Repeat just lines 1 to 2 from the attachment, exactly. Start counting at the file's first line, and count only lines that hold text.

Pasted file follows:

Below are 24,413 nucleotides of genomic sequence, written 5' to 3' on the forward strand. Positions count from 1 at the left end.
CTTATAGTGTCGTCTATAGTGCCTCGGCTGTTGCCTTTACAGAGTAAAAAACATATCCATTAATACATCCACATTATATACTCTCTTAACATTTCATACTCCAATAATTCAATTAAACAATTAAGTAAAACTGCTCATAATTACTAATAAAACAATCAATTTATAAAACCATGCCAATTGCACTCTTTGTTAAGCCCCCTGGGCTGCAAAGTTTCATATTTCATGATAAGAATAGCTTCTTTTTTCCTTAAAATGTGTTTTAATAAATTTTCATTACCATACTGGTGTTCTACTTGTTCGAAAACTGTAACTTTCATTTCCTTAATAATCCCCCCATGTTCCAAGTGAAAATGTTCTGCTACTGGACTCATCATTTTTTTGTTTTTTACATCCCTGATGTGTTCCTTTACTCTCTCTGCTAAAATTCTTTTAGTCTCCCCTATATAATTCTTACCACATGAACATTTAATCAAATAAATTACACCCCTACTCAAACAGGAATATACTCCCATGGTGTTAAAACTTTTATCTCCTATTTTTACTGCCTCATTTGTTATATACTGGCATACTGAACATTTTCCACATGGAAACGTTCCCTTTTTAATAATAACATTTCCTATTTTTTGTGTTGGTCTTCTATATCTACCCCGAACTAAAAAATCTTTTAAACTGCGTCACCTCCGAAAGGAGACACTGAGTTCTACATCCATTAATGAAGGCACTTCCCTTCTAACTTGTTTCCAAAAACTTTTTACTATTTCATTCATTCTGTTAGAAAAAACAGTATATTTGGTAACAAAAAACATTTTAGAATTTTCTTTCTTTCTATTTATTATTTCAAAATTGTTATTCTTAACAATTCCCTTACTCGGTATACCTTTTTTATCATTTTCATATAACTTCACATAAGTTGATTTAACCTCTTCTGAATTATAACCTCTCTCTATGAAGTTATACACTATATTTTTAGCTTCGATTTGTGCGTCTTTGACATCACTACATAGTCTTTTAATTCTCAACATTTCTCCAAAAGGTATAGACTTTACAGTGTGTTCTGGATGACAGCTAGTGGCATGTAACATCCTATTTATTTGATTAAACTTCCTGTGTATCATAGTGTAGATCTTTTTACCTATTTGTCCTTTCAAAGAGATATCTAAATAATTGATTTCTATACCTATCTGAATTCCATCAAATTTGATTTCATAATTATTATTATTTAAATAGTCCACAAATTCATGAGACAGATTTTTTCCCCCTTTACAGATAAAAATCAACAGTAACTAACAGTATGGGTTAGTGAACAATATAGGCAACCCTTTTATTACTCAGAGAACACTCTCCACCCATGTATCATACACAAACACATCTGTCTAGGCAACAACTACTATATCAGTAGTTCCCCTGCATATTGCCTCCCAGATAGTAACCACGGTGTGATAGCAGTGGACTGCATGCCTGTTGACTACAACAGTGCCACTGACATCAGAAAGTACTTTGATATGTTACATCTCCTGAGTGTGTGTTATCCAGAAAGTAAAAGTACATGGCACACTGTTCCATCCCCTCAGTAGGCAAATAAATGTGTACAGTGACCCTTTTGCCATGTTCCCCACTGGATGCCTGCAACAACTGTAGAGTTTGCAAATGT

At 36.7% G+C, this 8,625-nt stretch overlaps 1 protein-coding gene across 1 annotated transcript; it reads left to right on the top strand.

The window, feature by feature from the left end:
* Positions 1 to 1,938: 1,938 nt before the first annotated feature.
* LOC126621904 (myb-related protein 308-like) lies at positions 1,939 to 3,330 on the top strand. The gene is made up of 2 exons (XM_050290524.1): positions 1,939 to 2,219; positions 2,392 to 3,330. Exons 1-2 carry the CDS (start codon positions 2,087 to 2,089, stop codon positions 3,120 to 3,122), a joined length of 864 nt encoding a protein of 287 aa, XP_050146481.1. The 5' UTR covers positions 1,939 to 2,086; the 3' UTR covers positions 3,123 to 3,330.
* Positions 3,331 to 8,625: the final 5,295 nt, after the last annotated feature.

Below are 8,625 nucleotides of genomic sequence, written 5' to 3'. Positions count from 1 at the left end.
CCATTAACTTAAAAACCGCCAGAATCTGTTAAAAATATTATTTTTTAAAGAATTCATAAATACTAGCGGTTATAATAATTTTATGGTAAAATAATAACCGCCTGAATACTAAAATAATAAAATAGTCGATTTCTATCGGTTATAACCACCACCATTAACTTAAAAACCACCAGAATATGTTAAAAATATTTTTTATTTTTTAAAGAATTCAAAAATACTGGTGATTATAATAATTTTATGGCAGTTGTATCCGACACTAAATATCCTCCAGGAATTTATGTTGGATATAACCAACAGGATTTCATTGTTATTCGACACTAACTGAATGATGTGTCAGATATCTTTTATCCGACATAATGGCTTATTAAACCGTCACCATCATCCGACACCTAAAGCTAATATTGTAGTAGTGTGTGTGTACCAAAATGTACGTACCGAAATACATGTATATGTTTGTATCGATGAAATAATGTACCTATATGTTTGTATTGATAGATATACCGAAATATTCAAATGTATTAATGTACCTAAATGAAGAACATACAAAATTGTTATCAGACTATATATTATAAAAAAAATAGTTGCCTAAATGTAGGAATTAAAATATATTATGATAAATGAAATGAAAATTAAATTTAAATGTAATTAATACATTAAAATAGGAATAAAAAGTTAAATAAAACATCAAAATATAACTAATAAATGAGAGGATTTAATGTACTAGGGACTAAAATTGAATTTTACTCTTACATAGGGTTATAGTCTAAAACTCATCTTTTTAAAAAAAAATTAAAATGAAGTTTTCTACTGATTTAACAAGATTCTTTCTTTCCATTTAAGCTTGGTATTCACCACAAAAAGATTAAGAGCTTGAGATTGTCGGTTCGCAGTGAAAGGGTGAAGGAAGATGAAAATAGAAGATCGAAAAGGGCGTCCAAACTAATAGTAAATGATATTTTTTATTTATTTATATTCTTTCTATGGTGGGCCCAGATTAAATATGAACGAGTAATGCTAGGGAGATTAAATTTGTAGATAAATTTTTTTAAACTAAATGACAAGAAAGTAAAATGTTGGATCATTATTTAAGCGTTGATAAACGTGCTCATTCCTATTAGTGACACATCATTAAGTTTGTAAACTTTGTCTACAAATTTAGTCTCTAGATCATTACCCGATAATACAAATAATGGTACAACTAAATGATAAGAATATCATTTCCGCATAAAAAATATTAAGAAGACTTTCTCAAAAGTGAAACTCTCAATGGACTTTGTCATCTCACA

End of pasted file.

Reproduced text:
Below are 24,413 nucleotides of genomic sequence, written 5' to 3' on the forward strand. Positions count from 1 at the left end.
CTTATAGTGTCGTCTATAGTGCCTCGGCTGTTGCCTTTACAGAGTAAAAAACATATCCATTAATACATCCACATTATATACTCTCTTAACATTTCATACTCCAATAATTCAATTAAACAATTAAGTAAAACTGCTCATAATTACTAATAAAACAATCAATTTATAAAACCATGCCAATTGCACTCTTTGTTAAGCCCCCTGGGCTGCAAAGTTTCATATTTCATGATAAGAATAGCTTCTTTTTTCCTTAAAATGTGTTTTAATAAATTTTCATTACCATACTGGTGTTCTACTTGTTCGAAAACTGTAACTTTCATTTCCTTAATAATCCCCCCATGTTCCAAGTGAAAATGTTCTGCTACTGGACTCATCATTTTTTTGTTTTTTACATCCCTGATGTGTTCCTTTACTCTCTCTGCTAAAATTCTTTTAGTCTCCCCTATATAATTCTTACCACATGAACATTTAATCAAATAAATTACACCCCTACTCAAACAGGAATATACTCCCATGGTGTTAAAACTTTTATCTCCTATTTTTACTGCCTCATTTGTTATATACTGGCATACTGAACATTTTCCACATGGAAACGTTCCCTTTTTAATAATAACATTTCCTATTTTTTGTGTTGGTCTTCTATATCTACCCCGAACTAAAAAATCTTTTAAACTGCGTCACCTCCGAAAGGAGACACTGAGTTCTACATCCATTAATGAAGGCACTTCCCTTCTAACTTGTTTCCAAAAACTTTTTACTATTTCATTCATTCTGTTAGAAAAAACAGTATATTTGGTAACAAAAAACATTTTAGAATTTTCTTTCTTTCTATTTATTATTTCAAAATTGTTATTCTTAACAATTCCCTTACTCGGTATACCTTTTTTATCATTTTCATATAACTTCACATAAGTTGATTTAACCTCTTCTGAATTATAACCTCTCTCTATGAAGTTATACACTATATTTTTAGCTTCGATTTGTGCGTCTTTGACATCACTACATAGTCTTTTAATTCTCAACATTTCTCCAAAAGGTATAGACTTTACAGTGTGTTCTGGATGACAGCTAGTGGCATGTAACATCCTATTTATTTGATTAAACTTCCTGTGTATCATAGTGTAGATCTTTTTACCTATTTGTCCTTTCAAAGAGATATCTAAATAATTGATTTCTATACCTATCTGAATTCCATCAAATTTGATTTCATAATTATTATTATTTAAATAGTCCACAAATTCATGAGACAGATTTTTTCCCCCTTTACAGATAAAAATCAACAGTAACTAACAGTATGGGTTAGTGAACAATATAGGCAACCCTTTTATTACTCAGAGAACACTCTCCACCCATGTATCATACACAAACACATCTGTCTAGGCAACAACTACTATATCAGTAGTTCCCCTGCATATTGCCTCCCAGATAGTAACCACGGTGTGATAGCAGTGGACTGCATGCCTGTTGACTACAACAGTGCCACTGACATCAGAAAGTACTTTGATATGTTACATCTCCTGAGTGTGTGTTATCCAGAAAGTAAAAGTACATGGCACACTGTTCCATCCCCTCAGTAGGCAAATAAATGTGTACAGTGACCCTTTTGCCATGTTCCCCACTGGATGCCTGCAACAACTGTAGAGTTTGCAAATGT